What led Bo Burnham back to the eighth grade?

Ahead of the release of his debut feature, we chart the American writer/director’s unusual career path.


Emily Maskell


In 2006, when no one could have predicted what YouTube would become, a 16-year-old Bo Burnham popped into frame to sing his first comedy song for the internet. Hundreds of millions of views later, Burnham has made his debut feature as a writer/director, Eighth Grade.

Burnham’s career was catapulted by his YouTube comedy songs, leading to stand-up comedy specials, a poetry book and even a TV show. Yet Eighth Grade is the culmination of Burnham’s earlier work; his film pays homage to his internet roots, while introducing himself as a blossoming filmmaker. From the beginning, Burnham seemed interested in the culture of fame and the desire to ‘be seen’. He created an MTV show about a kid who spends his college funds on hiring a film crew to follow him around in the hope of garnering celebrity status.

2013’s Zach Stone Is Gonna Be Famous was keenly self-aware in its mockumentary form. The satirical show poked fun at the rise of social celebrities, ironic given that it was shown on MTV, a network renowned for its reality shows. Eighth Grade benefits from Burnham’s prior TV writing, honing his craft as a writer of young people’s personal narratives.

Burnham’s ability to write meaningful commentary is also present in his songwriting where he balances humour with deeper topics. On his album ‘what.’, released alongside his comedy special of the same title, the song ‘Nerds’ explores social anxiety from the perspective of outcast students. The song directly foreshadowed the context that Eighth Grade tackles. Burnham’s film intimately follows Kayla (Elsie Fisher) as she experiences transitioning into high school. The similar circumstance is present in ‘Nerds’ as Burnham sings, “I got your back, kid,” proving Burnham sympathises with this specific time of uneasy change.

Eighth Grade also ties into Burnham’s 2013 poetry book ‘Egghead: Or, You Can’t Survive on Ideas Alone’. Burnham’s incredibly observant writing style provides the basis of sensitively depicting the life of a 13-year-old girl. This empathetic understanding can be traced to five years before Eighth Grade. In his poem ‘Ashely’ Burnham highlights the influence of pristine celebrity images on young people. Exemplified in the poem’s closing line: “Her whole room looked perfect – except for the mirror.” This interest in the experience of young women is clearly important to Burnham with its prominence now in Eighth Grade.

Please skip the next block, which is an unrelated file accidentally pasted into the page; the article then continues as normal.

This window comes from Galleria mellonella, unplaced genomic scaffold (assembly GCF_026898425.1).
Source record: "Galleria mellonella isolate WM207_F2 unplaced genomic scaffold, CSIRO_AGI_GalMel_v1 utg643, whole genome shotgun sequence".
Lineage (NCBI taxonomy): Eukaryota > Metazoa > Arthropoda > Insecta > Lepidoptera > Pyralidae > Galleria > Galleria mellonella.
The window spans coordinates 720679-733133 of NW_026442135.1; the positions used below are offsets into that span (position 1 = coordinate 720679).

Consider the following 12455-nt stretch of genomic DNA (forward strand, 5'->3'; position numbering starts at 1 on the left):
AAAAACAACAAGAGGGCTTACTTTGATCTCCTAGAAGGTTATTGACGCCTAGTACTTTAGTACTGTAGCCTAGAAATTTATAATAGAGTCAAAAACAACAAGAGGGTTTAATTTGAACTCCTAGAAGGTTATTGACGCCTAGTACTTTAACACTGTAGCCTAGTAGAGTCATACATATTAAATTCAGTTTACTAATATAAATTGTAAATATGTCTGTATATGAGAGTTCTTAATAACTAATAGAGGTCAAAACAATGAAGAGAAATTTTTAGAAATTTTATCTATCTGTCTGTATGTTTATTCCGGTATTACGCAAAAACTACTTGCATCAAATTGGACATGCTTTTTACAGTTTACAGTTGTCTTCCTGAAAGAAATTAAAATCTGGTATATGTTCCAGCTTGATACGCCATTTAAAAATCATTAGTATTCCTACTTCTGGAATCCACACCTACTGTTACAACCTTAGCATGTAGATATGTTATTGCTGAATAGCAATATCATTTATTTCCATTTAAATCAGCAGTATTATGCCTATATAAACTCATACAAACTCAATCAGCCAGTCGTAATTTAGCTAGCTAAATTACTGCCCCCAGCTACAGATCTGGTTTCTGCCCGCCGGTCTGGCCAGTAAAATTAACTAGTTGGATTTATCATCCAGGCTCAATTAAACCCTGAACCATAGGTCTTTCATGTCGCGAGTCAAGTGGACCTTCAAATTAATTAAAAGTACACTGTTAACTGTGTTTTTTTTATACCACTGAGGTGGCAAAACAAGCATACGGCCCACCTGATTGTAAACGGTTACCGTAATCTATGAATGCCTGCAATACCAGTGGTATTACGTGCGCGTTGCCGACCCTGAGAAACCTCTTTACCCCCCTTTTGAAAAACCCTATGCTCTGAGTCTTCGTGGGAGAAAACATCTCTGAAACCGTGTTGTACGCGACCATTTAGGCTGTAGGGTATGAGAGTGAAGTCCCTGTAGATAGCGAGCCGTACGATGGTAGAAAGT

The most recent comedy special from Burnham, 2016’s Make Happy, is an articulate progression from Burnham’s previous stand-up. The self-reflexive show picks apart the culture of performance – a topic to which Burnham brings copious amounts of humour. He speaks honestly about how social media makes him anxious, something he goes on to humanise within Eighth Grade. Kayla is trying to find company in those around her, testing which version of herself is most successful. It is no coincidence that Eighth Grade and Make Happy share a focus on this type of angst given that Burnham has previously spoken about his own mid-performance panic attacks.

Make Happy concludes with an outwardly unafraid Burnham raising the house lights and talking directly to his audience in his song ‘Can’t Handle This.’ Burnham seamlessly transitions from how his hands are too big for Pringle cans to grappling with the idea of wanting an audience that loves him, but also hating the very idea of that. This raw honesty is part of Burnham’s artistic voice, both as himself on-stage and through Kayla in Eighth Grade.

Burnham’s film marks a shift from showcasing his persona to writing for his characters. Eighth Grade shares the self-reflexive thematic exploration that Burnham’s stand-up shows contain, but speaking through a thirteen year old girl grants him a new critical distance. The story focuses on someone who has not gone viral, when conversation is so often tailored about those who gain popularity online.Eighth Grade presents someone who is not being paid attention to, yet continues to express themselves anyway. Kayla makes YouTube videos, but unlike Burnham, she averages two views per video. This earnest portrait of a teenager is the result of a writer/director who has taken the time to relate to this particular outlook.

Despite Burnham’s new direction, Eighth Grade tackles the issues of popularity and anxiety through the same humour that Burnham’s earlier work embodies. It’s still the same offbeat Burnham who gained a loyal fanbase on YouTube, yet this feels like the beginning of a more exciting, introspective chapter of his career.

Published 21 Apr 2019

Tags: Bo Burnham Elsie Fisher

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